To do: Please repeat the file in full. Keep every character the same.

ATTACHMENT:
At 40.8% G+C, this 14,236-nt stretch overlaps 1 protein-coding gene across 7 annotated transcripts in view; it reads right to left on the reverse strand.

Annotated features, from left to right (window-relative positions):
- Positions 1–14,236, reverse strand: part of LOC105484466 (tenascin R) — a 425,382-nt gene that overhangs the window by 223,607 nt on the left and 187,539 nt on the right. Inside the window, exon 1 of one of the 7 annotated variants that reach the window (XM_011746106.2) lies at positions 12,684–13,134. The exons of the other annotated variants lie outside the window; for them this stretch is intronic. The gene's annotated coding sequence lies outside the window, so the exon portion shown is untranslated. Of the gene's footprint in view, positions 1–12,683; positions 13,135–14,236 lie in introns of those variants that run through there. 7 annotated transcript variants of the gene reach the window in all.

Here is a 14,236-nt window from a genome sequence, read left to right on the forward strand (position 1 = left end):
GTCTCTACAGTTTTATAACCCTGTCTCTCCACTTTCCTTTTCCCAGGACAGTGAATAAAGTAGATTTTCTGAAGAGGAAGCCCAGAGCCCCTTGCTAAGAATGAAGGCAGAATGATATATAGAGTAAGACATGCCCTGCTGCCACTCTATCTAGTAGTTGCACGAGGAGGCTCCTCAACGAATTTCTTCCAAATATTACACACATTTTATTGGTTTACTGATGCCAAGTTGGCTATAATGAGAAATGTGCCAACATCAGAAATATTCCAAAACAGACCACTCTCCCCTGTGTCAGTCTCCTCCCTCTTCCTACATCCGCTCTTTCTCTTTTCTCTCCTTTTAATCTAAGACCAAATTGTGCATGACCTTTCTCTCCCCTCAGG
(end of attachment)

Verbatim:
At 40.8% G+C, this 14,236-nt stretch overlaps 1 protein-coding gene across 7 annotated transcripts in view; it reads right to left on the reverse strand.

Annotated features, from left to right (window-relative positions):
- Positions 1–14,236, reverse strand: part of LOC105484466 (tenascin R) — a 425,382-nt gene that overhangs the window by 223,607 nt on the left and 187,539 nt on the right. Inside the window, exon 1 of one of the 7 annotated variants that reach the window (XM_011746106.2) lies at positions 12,684–13,134. The exons of the other annotated variants lie outside the window; for them this stretch is intronic. The gene's annotated coding sequence lies outside the window, so the exon portion shown is untranslated. Of the gene's footprint in view, positions 1–12,683; positions 13,135–14,236 lie in introns of those variants that run through there. 7 annotated transcript variants of the gene reach the window in all.

Here is a 14,236-nt window from a genome sequence, read left to right on the forward strand (position 1 = left end):
GTCTCTACAGTTTTATAACCCTGTCTCTCCACTTTCCTTTTCCCAGGACAGTGAATAAAGTAGATTTTCTGAAGAGGAAGCCCAGAGCCCCTTGCTAAGAATGAAGGCAGAATGATATATAGAGTAAGACATGCCCTGCTGCCACTCTATCTAGTAGTTGCACGAGGAGGCTCCTCAACGAATTTCTTCCAAATATTACACACATTTTATTGGTTTACTGATGCCAAGTTGGCTATAATGAGAAATGTGCCAACATCAGAAATATTCCAAAACAGACCACTCTCCCCTGTGTCAGTCTCCTCCCTCTTCCTACATCCGCTCTTTCTCTTTTCTCTCCTTTTAATCTAAGACCAAATTGTGCATGACCTTTCTCTCCCCTCAGG